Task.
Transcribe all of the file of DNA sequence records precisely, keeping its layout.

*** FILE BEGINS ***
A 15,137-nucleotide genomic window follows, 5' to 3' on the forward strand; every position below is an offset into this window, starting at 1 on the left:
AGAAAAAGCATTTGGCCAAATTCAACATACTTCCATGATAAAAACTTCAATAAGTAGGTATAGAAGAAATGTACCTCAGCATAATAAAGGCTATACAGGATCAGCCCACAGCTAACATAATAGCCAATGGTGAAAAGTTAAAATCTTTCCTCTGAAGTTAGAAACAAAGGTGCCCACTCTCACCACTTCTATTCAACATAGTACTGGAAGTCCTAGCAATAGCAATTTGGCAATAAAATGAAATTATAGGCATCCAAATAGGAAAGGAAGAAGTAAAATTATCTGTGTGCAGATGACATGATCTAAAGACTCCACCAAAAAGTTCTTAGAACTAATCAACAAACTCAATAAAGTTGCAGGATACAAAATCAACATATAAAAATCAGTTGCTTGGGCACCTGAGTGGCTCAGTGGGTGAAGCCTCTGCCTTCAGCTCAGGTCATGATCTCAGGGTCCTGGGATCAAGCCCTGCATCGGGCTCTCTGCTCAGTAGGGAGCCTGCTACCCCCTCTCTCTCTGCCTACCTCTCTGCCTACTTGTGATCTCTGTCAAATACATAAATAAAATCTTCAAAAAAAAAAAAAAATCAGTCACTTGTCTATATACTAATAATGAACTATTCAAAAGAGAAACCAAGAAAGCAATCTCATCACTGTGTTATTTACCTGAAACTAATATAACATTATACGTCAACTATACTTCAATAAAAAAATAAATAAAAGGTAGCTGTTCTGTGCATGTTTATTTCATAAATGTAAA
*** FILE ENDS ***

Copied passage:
A 15,137-nucleotide genomic window follows, 5' to 3' on the forward strand; every position below is an offset into this window, starting at 1 on the left:
AGAAAAAGCATTTGGCCAAATTCAACATACTTCCATGATAAAAACTTCAATAAGTAGGTATAGAAGAAATGTACCTCAGCATAATAAAGGCTATACAGGATCAGCCCACAGCTAACATAATAGCCAATGGTGAAAAGTTAAAATCTTTCCTCTGAAGTTAGAAACAAAGGTGCCCACTCTCACCACTTCTATTCAACATAGTACTGGAAGTCCTAGCAATAGCAATTTGGCAATAAAATGAAATTATAGGCATCCAAATAGGAAAGGAAGAAGTAAAATTATCTGTGTGCAGATGACATGATCTAAAGACTCCACCAAAAAGTTCTTAGAACTAATCAACAAACTCAATAAAGTTGCAGGATACAAAATCAACATATAAAAATCAGTTGCTTGGGCACCTGAGTGGCTCAGTGGGTGAAGCCTCTGCCTTCAGCTCAGGTCATGATCTCAGGGTCCTGGGATCAAGCCCTGCATCGGGCTCTCTGCTCAGTAGGGAGCCTGCTACCCCCTCTCTCTCTGCCTACCTCTCTGCCTACTTGTGATCTCTGTCAAATACATAAATAAAATCTTCAAAAAAAAAAAAAAATCAGTCACTTGTCTATATACTAATAATGAACTATTCAAAAGAGAAACCAAGAAAGCAATCTCATCACTGTGTTATTTACCTGAAACTAATATAACATTATACGTCAACTATACTTCAATAAAAAAATAAATAAAAGGTAGCTGTTCTGTGCATGTTTATTTCATAAATGTAAA